Scouting Padres Prospect Colt Morton

Colt Morton would have fit in nicely with the bash brothers. His ability to take a fastball and send it over any wall is the stuff of legend. It is, however, his improved defensive play that has become the talk of the town.

Vital Statistics;
Name: Colt Morton
Position: C
DOB: April 10, 1982
Height: 6-foot-6
Weight: 230
Bats: Right
Throws: Right

Morton's catching skills have continued on a steady incline.

Dedication to his stretching program has given Morton the flexibility to remain at catcher, despite his height. His footwork has improved but it takes time to set his frame into throwing position. He may never be a true threat at consistently turning back basestealers but his ability to stay agile and be accurate with his arm will be a natural deterrent – at least one would be led to believe.

An average of 1.57 baserunners per game attempted to steal against Morton during his California League stint, by far the highest per game total in the league. He tossed out 27-of-83, 33 percent. It was clear they wanted to test his bulk and arm out.

He went on to throw out 14-of-36 thieves in Double-A, a solid 39 percent.

"Colt Morton – it is unbelievable the way he prepares," Padres' roving catching instructor Carlos Hernandez said. "What I heard before – because he was too big – he wasn't good at blocking, throwing and that kind of stuff. But he has made a big, big improvement this year. His blocking – his throwing the ball is right there to the base. Sometimes you have to know that the pitcher does go too slow to home and they don't have a chance. But every time they have a chance, like Morton, he is doing a tremendous job. He is calling good games. This is what I liked. He has shown he can be a big league catcher."

"When Colt Morton came up he helped us a lot," 2006 Mobile pitching coach Glenn Abbott said. "We played a lot better with him behind the plate and we pitched better.

"He did a good job in (calling games. He took a lot of pride in his catching. He improved a bunch from spring training. From what I saw in spring training he improved a lot. He had a pretty good rapport. The things we would talk about we would see him make those adjustments throughout games as the season went on, our pitch selection, what is going on right here in this situation and how you got there. He made a lot of improvement."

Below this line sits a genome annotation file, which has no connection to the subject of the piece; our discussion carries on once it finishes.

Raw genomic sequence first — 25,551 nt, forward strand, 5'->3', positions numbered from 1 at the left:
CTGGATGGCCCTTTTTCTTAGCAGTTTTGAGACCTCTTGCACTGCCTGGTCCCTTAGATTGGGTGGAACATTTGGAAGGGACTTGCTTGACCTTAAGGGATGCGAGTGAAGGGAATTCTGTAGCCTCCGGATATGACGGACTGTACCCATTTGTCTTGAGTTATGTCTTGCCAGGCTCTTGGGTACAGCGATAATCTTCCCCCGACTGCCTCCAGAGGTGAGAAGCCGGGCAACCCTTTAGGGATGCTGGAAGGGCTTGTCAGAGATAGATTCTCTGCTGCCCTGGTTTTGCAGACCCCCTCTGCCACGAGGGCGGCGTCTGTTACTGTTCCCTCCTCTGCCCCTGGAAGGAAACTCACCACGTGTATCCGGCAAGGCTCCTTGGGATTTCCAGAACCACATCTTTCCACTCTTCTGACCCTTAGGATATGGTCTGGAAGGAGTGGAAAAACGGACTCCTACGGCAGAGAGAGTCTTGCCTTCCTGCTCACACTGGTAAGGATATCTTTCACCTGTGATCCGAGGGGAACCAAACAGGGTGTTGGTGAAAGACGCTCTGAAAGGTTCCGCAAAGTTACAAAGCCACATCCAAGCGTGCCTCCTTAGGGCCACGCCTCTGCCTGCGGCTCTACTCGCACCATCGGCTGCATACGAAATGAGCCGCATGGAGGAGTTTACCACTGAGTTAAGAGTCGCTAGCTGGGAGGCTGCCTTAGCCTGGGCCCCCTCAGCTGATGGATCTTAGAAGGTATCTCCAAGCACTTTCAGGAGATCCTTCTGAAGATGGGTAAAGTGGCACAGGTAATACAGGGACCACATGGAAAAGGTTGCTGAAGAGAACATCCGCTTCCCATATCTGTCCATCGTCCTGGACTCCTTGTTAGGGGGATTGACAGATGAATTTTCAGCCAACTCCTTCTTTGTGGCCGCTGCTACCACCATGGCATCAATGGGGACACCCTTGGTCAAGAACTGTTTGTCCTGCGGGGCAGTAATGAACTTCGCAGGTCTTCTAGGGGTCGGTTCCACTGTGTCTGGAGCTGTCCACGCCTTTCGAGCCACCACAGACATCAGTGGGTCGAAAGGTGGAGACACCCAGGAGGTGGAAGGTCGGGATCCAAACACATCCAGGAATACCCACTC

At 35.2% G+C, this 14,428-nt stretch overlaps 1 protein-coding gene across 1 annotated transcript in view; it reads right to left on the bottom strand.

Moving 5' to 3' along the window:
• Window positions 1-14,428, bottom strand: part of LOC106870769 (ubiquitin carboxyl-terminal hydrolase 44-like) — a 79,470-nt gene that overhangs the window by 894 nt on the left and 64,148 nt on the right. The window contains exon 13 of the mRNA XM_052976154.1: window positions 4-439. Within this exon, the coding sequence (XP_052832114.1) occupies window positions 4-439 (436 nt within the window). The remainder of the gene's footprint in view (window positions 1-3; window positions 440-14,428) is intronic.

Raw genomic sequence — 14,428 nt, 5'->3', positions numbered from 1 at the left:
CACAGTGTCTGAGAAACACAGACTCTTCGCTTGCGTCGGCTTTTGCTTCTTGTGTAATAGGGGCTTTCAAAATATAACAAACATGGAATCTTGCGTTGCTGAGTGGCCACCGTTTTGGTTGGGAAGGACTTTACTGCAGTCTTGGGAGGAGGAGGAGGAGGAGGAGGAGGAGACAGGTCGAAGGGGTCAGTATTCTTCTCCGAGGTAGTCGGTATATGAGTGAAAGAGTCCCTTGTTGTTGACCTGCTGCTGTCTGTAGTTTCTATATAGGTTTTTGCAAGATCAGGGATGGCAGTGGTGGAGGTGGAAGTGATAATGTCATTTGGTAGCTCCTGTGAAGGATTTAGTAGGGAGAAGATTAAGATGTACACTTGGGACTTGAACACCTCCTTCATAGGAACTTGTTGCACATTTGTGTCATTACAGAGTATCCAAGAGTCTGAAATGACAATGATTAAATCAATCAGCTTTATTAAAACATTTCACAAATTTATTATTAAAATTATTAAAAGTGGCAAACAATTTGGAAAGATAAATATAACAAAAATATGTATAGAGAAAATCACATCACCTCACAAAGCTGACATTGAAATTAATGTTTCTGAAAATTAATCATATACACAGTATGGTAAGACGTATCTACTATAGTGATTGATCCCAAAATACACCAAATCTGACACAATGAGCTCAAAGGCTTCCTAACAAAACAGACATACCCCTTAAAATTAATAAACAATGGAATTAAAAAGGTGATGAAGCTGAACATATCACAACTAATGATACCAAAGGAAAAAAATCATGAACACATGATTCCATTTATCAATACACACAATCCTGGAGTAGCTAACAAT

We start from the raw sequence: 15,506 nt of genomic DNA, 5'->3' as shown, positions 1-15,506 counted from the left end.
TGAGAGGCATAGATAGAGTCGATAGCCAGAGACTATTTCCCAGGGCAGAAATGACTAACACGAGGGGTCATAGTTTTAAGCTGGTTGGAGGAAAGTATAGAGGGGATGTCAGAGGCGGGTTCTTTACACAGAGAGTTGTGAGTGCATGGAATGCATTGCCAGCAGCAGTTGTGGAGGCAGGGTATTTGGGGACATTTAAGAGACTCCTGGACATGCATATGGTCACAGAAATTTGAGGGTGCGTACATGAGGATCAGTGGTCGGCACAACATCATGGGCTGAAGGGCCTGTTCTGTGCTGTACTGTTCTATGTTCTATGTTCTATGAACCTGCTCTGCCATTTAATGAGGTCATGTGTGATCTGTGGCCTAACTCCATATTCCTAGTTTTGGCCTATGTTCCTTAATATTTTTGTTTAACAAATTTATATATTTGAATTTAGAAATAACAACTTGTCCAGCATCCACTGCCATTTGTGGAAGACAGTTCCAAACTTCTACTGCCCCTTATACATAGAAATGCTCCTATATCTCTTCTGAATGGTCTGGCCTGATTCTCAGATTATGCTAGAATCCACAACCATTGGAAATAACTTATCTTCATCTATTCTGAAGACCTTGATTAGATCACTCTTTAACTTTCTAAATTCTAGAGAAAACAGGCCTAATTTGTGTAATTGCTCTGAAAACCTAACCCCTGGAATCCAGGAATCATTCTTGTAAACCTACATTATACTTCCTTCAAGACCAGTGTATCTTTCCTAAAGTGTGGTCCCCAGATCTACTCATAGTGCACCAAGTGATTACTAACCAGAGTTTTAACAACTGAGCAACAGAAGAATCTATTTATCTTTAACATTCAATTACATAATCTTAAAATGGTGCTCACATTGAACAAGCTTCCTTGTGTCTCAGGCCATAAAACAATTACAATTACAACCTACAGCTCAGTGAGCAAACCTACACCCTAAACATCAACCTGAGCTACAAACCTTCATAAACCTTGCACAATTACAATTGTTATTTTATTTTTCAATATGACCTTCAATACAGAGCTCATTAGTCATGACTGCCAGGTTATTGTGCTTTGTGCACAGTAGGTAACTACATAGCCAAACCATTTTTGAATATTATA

He is adept at calling a game and dealing with pitchers, taking pride in understanding how each personality ticks and getting the most out of them on gameday. He puts in the work and often finds the rewards from scouting the opposition and extensively instituting the gameplan with his staff.

Morton also gets down and blocks the ball well, using his large frame to get in front of the pea.

"Anytime I talked to him about pitch selection or pitch calling he took it well, too," Abbott added. "Some guys get defensive about it. It is all about making the right pitch. You can make the right pitch and get hurt because you made a mistake with it. So many guys, all they see is the result. It is not about the result of the pitch. It is about executing the right pitch."

It was an interesting year hitting for Morton. After hitting well in April (.289), Morton went into a funk after missing three weeks with a groin strain.

He would hit .180 over his final 31 games with the High-A Lake Elsinore Storm and ended his tenure with a .152 mark with runners in scoring position in 53 games.